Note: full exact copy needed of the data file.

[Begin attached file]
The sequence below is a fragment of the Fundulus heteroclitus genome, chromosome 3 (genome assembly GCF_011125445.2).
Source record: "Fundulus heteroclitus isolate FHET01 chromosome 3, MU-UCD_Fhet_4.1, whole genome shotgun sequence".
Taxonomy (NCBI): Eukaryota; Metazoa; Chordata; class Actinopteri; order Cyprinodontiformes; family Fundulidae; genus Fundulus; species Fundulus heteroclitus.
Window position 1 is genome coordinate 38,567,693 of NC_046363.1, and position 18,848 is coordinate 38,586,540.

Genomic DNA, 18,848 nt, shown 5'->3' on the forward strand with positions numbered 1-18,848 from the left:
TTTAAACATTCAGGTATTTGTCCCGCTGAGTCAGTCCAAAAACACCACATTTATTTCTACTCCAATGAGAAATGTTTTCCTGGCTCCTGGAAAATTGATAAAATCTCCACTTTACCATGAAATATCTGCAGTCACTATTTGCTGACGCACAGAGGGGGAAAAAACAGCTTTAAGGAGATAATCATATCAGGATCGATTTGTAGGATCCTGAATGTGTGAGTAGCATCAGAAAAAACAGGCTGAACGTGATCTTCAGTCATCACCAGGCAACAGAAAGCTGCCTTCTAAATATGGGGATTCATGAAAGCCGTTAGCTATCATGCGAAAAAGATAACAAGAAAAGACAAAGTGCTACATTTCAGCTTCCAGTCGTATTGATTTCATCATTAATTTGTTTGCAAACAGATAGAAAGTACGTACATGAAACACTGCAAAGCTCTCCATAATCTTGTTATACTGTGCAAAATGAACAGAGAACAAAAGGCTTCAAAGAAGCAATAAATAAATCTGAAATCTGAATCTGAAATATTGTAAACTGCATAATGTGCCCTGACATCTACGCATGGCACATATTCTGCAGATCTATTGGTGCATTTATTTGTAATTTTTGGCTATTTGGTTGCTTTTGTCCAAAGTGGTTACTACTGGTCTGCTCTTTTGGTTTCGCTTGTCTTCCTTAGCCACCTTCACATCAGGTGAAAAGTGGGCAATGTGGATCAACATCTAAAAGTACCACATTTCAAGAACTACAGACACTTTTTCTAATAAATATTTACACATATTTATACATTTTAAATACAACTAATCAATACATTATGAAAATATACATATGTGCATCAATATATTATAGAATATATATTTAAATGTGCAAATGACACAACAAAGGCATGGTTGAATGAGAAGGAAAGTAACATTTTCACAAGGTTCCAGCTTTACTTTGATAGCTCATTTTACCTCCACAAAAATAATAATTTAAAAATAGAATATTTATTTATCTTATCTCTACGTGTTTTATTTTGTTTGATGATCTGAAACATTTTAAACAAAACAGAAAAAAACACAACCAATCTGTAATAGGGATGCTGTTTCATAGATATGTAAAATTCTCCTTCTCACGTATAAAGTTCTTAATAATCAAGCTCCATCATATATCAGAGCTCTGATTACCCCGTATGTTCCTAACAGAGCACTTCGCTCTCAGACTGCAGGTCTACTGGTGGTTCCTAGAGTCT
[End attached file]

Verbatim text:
The sequence below is a fragment of the Fundulus heteroclitus genome, chromosome 3 (genome assembly GCF_011125445.2).
Source record: "Fundulus heteroclitus isolate FHET01 chromosome 3, MU-UCD_Fhet_4.1, whole genome shotgun sequence".
Taxonomy (NCBI): Eukaryota; Metazoa; Chordata; class Actinopteri; order Cyprinodontiformes; family Fundulidae; genus Fundulus; species Fundulus heteroclitus.
Window position 1 is genome coordinate 38,567,693 of NC_046363.1, and position 18,848 is coordinate 38,586,540.

Genomic DNA, 18,848 nt, shown 5'->3' on the forward strand with positions numbered 1-18,848 from the left:
TTTAAACATTCAGGTATTTGTCCCGCTGAGTCAGTCCAAAAACACCACATTTATTTCTACTCCAATGAGAAATGTTTTCCTGGCTCCTGGAAAATTGATAAAATCTCCACTTTACCATGAAATATCTGCAGTCACTATTTGCTGACGCACAGAGGGGGAAAAAACAGCTTTAAGGAGATAATCATATCAGGATCGATTTGTAGGATCCTGAATGTGTGAGTAGCATCAGAAAAAACAGGCTGAACGTGATCTTCAGTCATCACCAGGCAACAGAAAGCTGCCTTCTAAATATGGGGATTCATGAAAGCCGTTAGCTATCATGCGAAAAAGATAACAAGAAAAGACAAAGTGCTACATTTCAGCTTCCAGTCGTATTGATTTCATCATTAATTTGTTTGCAAACAGATAGAAAGTACGTACATGAAACACTGCAAAGCTCTCCATAATCTTGTTATACTGTGCAAAATGAACAGAGAACAAAAGGCTTCAAAGAAGCAATAAATAAATCTGAAATCTGAATCTGAAATATTGTAAACTGCATAATGTGCCCTGACATCTACGCATGGCACATATTCTGCAGATCTATTGGTGCATTTATTTGTAATTTTTGGCTATTTGGTTGCTTTTGTCCAAAGTGGTTACTACTGGTCTGCTCTTTTGGTTTCGCTTGTCTTCCTTAGCCACCTTCACATCAGGTGAAAAGTGGGCAATGTGGATCAACATCTAAAAGTACCACATTTCAAGAACTACAGACACTTTTTCTAATAAATATTTACACATATTTATACATTTTAAATACAACTAATCAATACATTATGAAAATATACATATGTGCATCAATATATTATAGAATATATATTTAAATGTGCAAATGACACAACAAAGGCATGGTTGAATGAGAAGGAAAGTAACATTTTCACAAGGTTCCAGCTTTACTTTGATAGCTCATTTTACCTCCACAAAAATAATAATTTAAAAATAGAATATTTATTTATCTTATCTCTACGTGTTTTATTTTGTTTGATGATCTGAAACATTTTAAACAAAACAGAAAAAAACACAACCAATCTGTAATAGGGATGCTGTTTCATAGATATGTAAAATTCTCCTTCTCACGTATAAAGTTCTTAATAATCAAGCTCCATCATATATCAGAGCTCTGATTACCCCGTATGTTCCTAACAGAGCACTTCGCTCTCAGACTGCAGGTCTACTGGTGGTTCCTAGAGTCT